The morning paper says that classrooms in Bulawayo are ‘almost empty as schools send pupils home’. Teachers are currently only paid $160 per month and want $500 which the poverty datum line, so some schools are charging an extra ‘incentive’ fee to top-up teachers’ pay, as well as fees for textbooks and other items. This can take the fees up to $70 per term, and many can’t afford that. It was apparent yesterday on the drive to Gwanda that many pupils had gone to school only to be sent home early. Pupils in Zimbabwe these last few years are really missing out. And there could be an illiterate generation in a country that had become used to having one of the highest literacy rates in Africa.
Back to the library visits – a long drive out of town today to see two rural libraries in schools supported by the Rural Libraries and Resources Development Programme (RLRDP), a long-standing partner of BAI. The schools are both in a village called Guwe, one primary, one secondary. We visit the secondary school first and though it has an established library, it is dominated by multiple copies of US textbooks, many not that relevant, and which have displaced from the shelves many better books including for example a copy of Harry Potter and the Philosopher’s Stone. The library is also very disorganised and RLRDP tell me it was organised and classified efore. However, it does seem the school is starting almost from scratch again following the economic collapse. There is a young teacher-librarian who is unqualified who has a big task to improve the library, but he does have support from pupil librarians, one of whom says the Baby-Sitters Club is a very popular series. RLRDP will offer advice and training to improve the library. A youth NGO in Bulawayo is supporting some former students to resit their O-Levels and most seem to use the library – a Mills and Boon novel is being read by a young male student, and everyone says they enjoy them. Setting up and sustaining school libraries is always challenging, but particularly in a period of economic collapse, but RLRDP, with a track record going back to the early 1990s are well placed to kickstart them again.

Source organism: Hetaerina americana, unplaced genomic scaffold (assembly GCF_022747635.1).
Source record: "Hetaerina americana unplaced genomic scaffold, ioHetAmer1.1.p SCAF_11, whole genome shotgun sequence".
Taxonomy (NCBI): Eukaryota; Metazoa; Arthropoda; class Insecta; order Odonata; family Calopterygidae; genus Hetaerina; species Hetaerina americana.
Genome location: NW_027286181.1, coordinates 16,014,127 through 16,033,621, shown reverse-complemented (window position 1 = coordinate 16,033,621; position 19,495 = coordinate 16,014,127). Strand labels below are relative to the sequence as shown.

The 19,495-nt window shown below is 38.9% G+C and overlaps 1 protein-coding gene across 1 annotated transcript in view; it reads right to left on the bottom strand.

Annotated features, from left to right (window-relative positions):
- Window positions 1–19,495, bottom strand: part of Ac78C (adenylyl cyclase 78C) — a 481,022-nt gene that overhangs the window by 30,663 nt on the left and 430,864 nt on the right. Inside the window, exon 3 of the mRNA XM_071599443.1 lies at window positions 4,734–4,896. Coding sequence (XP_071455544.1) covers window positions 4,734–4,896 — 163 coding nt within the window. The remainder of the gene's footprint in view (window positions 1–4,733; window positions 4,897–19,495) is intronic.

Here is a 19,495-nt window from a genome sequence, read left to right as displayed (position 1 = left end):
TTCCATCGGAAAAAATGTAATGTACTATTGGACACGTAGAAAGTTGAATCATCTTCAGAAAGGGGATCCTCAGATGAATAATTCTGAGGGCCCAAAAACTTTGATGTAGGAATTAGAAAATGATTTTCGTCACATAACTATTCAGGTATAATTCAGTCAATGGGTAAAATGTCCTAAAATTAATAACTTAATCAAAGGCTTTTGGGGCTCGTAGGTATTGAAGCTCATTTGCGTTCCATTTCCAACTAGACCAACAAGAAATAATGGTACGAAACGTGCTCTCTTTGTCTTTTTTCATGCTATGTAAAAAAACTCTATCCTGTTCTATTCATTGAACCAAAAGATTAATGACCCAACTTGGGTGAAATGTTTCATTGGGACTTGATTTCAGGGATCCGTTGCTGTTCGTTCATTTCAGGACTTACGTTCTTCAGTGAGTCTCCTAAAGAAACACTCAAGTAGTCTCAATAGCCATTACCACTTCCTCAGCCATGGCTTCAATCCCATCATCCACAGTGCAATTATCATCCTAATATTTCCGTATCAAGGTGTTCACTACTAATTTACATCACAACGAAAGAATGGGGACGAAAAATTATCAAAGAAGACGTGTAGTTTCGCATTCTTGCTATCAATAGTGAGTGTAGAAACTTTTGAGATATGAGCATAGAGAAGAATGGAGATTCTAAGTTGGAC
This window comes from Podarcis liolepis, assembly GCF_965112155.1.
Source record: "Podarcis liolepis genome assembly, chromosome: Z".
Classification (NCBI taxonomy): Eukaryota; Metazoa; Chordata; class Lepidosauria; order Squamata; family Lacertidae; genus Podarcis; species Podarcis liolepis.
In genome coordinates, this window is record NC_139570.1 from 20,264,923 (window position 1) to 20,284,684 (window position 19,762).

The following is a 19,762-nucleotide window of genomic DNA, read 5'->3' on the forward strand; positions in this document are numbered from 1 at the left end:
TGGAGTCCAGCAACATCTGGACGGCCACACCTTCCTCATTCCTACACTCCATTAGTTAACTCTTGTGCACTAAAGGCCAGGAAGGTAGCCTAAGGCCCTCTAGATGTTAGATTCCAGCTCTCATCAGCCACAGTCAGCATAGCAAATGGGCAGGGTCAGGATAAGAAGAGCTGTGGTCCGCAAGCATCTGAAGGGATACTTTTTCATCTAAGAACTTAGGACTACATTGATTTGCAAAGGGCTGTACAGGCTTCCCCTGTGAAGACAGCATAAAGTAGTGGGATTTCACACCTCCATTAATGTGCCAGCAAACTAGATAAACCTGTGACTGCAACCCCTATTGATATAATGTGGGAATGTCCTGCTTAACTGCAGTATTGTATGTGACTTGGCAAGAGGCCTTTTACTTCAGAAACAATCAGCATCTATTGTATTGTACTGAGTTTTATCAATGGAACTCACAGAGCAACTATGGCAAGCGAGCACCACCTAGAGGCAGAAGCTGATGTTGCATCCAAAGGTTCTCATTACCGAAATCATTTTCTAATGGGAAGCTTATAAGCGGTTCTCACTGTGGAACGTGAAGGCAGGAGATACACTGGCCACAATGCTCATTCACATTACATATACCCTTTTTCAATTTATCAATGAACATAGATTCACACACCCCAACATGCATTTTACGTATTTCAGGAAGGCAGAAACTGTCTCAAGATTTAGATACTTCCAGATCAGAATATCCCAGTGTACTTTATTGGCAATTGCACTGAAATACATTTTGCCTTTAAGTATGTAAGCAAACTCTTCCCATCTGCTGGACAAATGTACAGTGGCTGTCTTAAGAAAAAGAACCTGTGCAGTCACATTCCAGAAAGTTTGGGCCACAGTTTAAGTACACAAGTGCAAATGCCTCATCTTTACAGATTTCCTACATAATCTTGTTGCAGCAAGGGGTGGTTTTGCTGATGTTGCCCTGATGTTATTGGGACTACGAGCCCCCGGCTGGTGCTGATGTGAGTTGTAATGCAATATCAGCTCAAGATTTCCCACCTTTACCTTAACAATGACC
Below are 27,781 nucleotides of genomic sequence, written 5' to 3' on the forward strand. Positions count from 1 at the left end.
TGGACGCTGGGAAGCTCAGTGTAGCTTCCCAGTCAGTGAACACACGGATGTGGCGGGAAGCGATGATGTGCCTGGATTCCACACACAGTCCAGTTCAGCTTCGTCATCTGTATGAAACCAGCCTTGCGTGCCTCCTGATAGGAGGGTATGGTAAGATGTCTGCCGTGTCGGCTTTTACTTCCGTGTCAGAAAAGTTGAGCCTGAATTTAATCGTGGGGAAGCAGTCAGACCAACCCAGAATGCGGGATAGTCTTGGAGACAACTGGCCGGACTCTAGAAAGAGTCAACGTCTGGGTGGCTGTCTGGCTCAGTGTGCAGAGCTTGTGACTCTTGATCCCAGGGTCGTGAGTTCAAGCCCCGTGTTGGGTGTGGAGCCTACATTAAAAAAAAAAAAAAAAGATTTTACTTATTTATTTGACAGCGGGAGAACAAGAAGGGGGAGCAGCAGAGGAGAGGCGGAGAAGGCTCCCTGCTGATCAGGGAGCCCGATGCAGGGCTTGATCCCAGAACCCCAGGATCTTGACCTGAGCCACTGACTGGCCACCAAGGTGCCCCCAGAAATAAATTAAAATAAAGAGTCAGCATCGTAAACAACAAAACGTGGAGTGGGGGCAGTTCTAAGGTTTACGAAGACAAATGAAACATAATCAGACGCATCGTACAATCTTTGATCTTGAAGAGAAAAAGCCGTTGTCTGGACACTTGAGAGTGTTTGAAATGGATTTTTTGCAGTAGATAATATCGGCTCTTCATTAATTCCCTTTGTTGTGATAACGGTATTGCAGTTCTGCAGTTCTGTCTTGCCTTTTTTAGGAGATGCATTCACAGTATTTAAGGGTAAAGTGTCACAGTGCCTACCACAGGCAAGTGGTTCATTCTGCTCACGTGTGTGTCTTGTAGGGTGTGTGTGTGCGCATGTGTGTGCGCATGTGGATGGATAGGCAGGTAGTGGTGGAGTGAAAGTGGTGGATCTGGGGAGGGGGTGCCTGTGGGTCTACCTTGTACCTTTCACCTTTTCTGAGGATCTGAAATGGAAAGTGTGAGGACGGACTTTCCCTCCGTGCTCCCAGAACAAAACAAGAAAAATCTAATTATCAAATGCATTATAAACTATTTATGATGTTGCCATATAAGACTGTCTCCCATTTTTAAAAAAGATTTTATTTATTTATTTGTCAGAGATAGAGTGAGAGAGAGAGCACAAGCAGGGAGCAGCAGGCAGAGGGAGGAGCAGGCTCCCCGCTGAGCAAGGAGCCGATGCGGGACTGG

The electricity supply has gone in my hotel so I am now writing by the light of my laptop!
The primary school is more of a storeroom than a library but does have two teacher librarians, a borrowing system and library periods, and the books are being well-used. The Ugly Duckling is popular for example. The school also benefits from RLRDP’s donkey drawn mobile library in which I have a quick ride. This visits the school every 3 weeks and adds to the diversity of books available, and also visits two other schools. This is one of 20 donkey drawn mobile libraries run by RLRDP. Elsewhere, there are 120 schools served by book delivery bicycles to transport book boxes. The school charges the official $5 for school fees but does not load on any other charges so most pupils are able to attend – it also has an almost full complement of qualified teachers showing that it is not all doom and gloom, though with my laptop power fading, it will be for me in a few minutes!